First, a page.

The Rudd Government said that they were committed to improving maternity services for Australian women. Minister Nicola Roxon (Minister for Health and Aging) conducted a Maternity Services Review asking for public input into how the maternity services could be improved. It was hoped that this review would allow Medicare and professional indemnity (PI) insurance for private midwives.
The recommendations from the Maternity Services Review were made public. Despite an overwhelming 56% of submissions advocating for more affordable homebirth options, the recommendations ignored these submissions
On 1st July 2010, all health care professionals will come under the national registration scheme for which they have to demonstrate they have PI insurance whenever they practice. All health professionals, with the exception of private practice midwives, are able to purchase such insurance or are covered by their employer. In 2001 midwives were no longer able to purchase PI insurance as they were not considered a financially viable group by insurance companies. Without insurance, a private midwife attending a homebirth after 1st July 2010 would be outside the conditions of their registration. The recommendations of the Maternity Service Review (above) had said that homebirths would not be funded or insured and the intersection of the national registration scheme and the national maternity reforms meant that registered midwives could not provide homebirth care without being deregistered.
Save Birth Choices website was started by myself and some passionate women in my area. We also coordinated visits to local federal members of parliament for Sydney residents and later extended our support to other states.
A Senate Inquiry was held into the bills before parliament that would effectively outlaw private midwives attending homebirths. Nearly 2000 submissions were received for this inquiry which was outstanding. The findings of the inquiry was that though private midwives would have difficulty in attending a homebirth as a registered practitioner this was an “unintentional consequence” of the new registration system. The Senate recommended passing the midwifery bills which were unrelated to the national registration scheme in law.
In July one of my midwifery clients was filmed giving birth at home. This coverage was later put to air for Sunday Night on Channel 7 – the first prime time segment dedicated to this cause.
Homebirth Australia hosted a rally at Parliament House in Canberra. On a freezing cold, raining day over 3000 women, men and children turned out on the lawn of Parliament to protest the proposed changes to homebirth. The turn-out far exceeded expectations. It was phenominal. See my YouTube channel for footage of the rally and photographs in the image gallery below.
Our Save Birth Choices group coordinated the virtual rally tickets which were a sea of purple ladies all purchased and representing people that would like to have been there but couldn’t be.
Two days prior to the Homebirth Rally Nicola Roxon announced a 2 year exemption for private midwives to carry professional indemnity insurance if they attend homebirths. The result being that homebirths with a registered private midwife in attendance can continue up until 30th June 2012 (under conditions which were not outlined).
The Government announced that for midwives to work in private practice they must work in “collaborative arrangements” with doctors. Although these “collaborative arrangements” were only for care covered by Medicare, therefore excluding homebirth – there was grave concern that the 2-year exemption may also be impacted. Doctors (who are not mandated to enter agreements) had the right to veto the decisions of the mother and midwife and could withdraw collaborative arrangements at any point. At one stage this amendment also impacted the government’s indemnity package attached to Medicare which would have meant that withdrawing from the arrangement could render a midwife uninsured impacting her registration. However, the government quickly withdraw the requirement for “collaborative arrangements” to register just leaving it impacting which midwives would have access to Medicare.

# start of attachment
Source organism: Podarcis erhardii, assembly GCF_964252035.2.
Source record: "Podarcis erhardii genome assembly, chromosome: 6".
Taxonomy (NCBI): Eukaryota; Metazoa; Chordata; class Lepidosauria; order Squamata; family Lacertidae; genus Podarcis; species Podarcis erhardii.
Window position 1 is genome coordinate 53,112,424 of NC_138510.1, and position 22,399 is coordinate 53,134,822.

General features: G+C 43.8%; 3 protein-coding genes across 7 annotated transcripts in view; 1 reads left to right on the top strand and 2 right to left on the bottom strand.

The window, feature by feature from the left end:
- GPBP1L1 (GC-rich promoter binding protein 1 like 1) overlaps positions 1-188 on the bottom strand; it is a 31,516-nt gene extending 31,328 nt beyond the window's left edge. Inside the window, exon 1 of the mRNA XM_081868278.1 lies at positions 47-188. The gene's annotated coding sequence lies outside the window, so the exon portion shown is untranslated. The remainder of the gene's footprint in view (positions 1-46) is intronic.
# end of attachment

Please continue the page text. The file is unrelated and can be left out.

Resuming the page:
There held outside MP’s offices in Sydney, Brisbane and Melbourne. The Brisbane rally outside Kevin Rudd’s office made the news.
Yet another Senate Inquiry was announced, to investigate the amendment to the Medicare bill going through parliament that requires a “collaborative arrangement” by a midwife with a medical practitioner. Again over 2000 submissions were received, demonstrating the passion of consumers and midwives. The Department of Health and Aging stated that a “collaborative arrangement” may not be a signed agreement between doctors and midwives but they did not provide other examples.
In late December the first draft of the conditions around the homebirth exemption was released by Vic Health who are in charge of that process. These conditions also mandated a signed collaborative letter between doctors and midwives. Effectively this arrangement would give doctors the power to decide where a woman gives birth.
The Senate Inquiry recommendations were released. The finding of the inquiry is that midwives will require a “collaborative arrangement” with a medical practitioner to access Medicare Benefits Scheme (MBS) and the Pharmaceutical Benefits Scheme (PSB) but not the Midwife Professional Indemnity (Commonwealth Contribution) Scheme being sought by the government. The definition of a “collaborative arrangement” has not been provided yet. It may be a written agreement signed by the doctor and midwife, but it may not be. Midwives and women wanting homebirth care after July 1 are awaiting the definition in Federal parliament in the coming weeks.
On the 18th of February people from all different backgrounds gathered in 15 locations across Aust